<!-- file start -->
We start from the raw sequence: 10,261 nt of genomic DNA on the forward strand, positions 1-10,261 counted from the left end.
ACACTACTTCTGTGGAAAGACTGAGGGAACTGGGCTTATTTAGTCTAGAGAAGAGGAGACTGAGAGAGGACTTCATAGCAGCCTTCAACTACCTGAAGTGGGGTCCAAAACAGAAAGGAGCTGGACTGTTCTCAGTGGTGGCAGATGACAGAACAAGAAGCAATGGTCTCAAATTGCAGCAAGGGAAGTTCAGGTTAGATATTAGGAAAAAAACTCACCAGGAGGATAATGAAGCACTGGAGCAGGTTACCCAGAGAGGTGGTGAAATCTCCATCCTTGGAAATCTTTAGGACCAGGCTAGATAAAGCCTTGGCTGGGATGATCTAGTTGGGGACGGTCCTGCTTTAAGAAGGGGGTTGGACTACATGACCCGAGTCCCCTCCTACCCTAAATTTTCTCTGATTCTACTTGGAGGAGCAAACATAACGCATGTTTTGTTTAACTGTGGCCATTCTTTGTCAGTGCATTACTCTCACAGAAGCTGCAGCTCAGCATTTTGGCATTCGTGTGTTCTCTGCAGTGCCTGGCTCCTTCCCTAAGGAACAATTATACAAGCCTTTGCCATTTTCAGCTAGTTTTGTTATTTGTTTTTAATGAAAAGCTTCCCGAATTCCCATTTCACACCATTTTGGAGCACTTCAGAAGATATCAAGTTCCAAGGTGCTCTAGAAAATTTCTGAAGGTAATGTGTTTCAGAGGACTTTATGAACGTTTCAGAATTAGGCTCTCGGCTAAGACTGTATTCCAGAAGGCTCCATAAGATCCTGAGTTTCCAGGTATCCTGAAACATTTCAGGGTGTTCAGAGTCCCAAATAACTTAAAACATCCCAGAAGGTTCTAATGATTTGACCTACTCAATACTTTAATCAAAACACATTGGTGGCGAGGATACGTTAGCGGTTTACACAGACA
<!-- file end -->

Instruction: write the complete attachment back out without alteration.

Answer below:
We start from the raw sequence: 10,261 nt of genomic DNA on the forward strand, positions 1-10,261 counted from the left end.
ACACTACTTCTGTGGAAAGACTGAGGGAACTGGGCTTATTTAGTCTAGAGAAGAGGAGACTGAGAGAGGACTTCATAGCAGCCTTCAACTACCTGAAGTGGGGTCCAAAACAGAAAGGAGCTGGACTGTTCTCAGTGGTGGCAGATGACAGAACAAGAAGCAATGGTCTCAAATTGCAGCAAGGGAAGTTCAGGTTAGATATTAGGAAAAAAACTCACCAGGAGGATAATGAAGCACTGGAGCAGGTTACCCAGAGAGGTGGTGAAATCTCCATCCTTGGAAATCTTTAGGACCAGGCTAGATAAAGCCTTGGCTGGGATGATCTAGTTGGGGACGGTCCTGCTTTAAGAAGGGGGTTGGACTACATGACCCGAGTCCCCTCCTACCCTAAATTTTCTCTGATTCTACTTGGAGGAGCAAACATAACGCATGTTTTGTTTAACTGTGGCCATTCTTTGTCAGTGCATTACTCTCACAGAAGCTGCAGCTCAGCATTTTGGCATTCGTGTGTTCTCTGCAGTGCCTGGCTCCTTCCCTAAGGAACAATTATACAAGCCTTTGCCATTTTCAGCTAGTTTTGTTATTTGTTTTTAATGAAAAGCTTCCCGAATTCCCATTTCACACCATTTTGGAGCACTTCAGAAGATATCAAGTTCCAAGGTGCTCTAGAAAATTTCTGAAGGTAATGTGTTTCAGAGGACTTTATGAACGTTTCAGAATTAGGCTCTCGGCTAAGACTGTATTCCAGAAGGCTCCATAAGATCCTGAGTTTCCAGGTATCCTGAAACATTTCAGGGTGTTCAGAGTCCCAAATAACTTAAAACATCCCAGAAGGTTCTAATGATTTGACCTACTCAATACTTTAATCAAAACACATTGGTGGCGAGGATACGTTAGCGGTTTACACAGACA